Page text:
Is Alicia Keys's new album, The Element of Freedom, any good?
The Element of Freedom 2/5 What’s more frustrating about the album title The Element of Freedom: its meaninglessness or its false advertising? Eight years after a 20-year-old Alicia Keys burst into the world with a Grammy in her mouth, the soul siren purports to represent her true inner essence (as steered by a cabal of male hip-hop producers). We guess The Diary of Alicia Keys and As I Am didn’t do the trick.
What the album teaches us is that deep behind Keys’s chrysalis of fame and great skin lies a budding intern for a greeting-card company. Keys states – with a dreamy slow-jam devoted to each simple trope – that love is ‘strong,’ ‘blind,’ ‘like the sea’ and a ‘disease.’ She finds far more success and inspiration with her mattress, as proven by the stunning, laser-lit single ‘Try Sleeping with a Broken Heart’ and the very Prince-like ‘This Bed’.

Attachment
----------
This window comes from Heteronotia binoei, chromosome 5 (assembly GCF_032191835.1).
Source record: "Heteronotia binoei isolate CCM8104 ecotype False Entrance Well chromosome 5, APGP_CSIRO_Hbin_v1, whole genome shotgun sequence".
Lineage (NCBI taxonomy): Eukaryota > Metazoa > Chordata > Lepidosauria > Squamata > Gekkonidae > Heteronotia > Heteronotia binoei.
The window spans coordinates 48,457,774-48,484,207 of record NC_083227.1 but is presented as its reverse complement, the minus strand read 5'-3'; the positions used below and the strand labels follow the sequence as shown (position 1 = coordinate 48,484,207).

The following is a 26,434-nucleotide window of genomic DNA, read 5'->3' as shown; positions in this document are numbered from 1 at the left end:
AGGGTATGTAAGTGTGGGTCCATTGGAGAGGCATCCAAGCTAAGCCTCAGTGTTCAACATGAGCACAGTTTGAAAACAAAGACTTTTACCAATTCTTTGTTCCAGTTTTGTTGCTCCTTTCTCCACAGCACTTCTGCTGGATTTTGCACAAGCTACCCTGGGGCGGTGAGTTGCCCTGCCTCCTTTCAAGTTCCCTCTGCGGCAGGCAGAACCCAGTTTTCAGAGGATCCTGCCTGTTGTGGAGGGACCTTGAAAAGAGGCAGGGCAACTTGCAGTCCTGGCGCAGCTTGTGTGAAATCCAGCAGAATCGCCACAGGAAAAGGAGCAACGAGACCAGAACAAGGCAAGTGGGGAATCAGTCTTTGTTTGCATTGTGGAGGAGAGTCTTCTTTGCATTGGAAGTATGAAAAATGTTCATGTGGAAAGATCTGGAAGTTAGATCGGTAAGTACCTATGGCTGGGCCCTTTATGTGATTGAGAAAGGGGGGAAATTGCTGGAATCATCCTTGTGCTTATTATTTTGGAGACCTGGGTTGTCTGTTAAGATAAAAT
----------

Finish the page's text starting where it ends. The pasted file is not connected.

Even with such meagre lyrics to chew on, her breathy, soothing voice captivates. Working with Jeff Bhasker, the studio dude manning Kanye’s 808s & Heartbreak, Keys floats away from R&B into a soft grey haze of vaporous keyboards, dripping-icicle piano notes and muffled kick-drum thumps.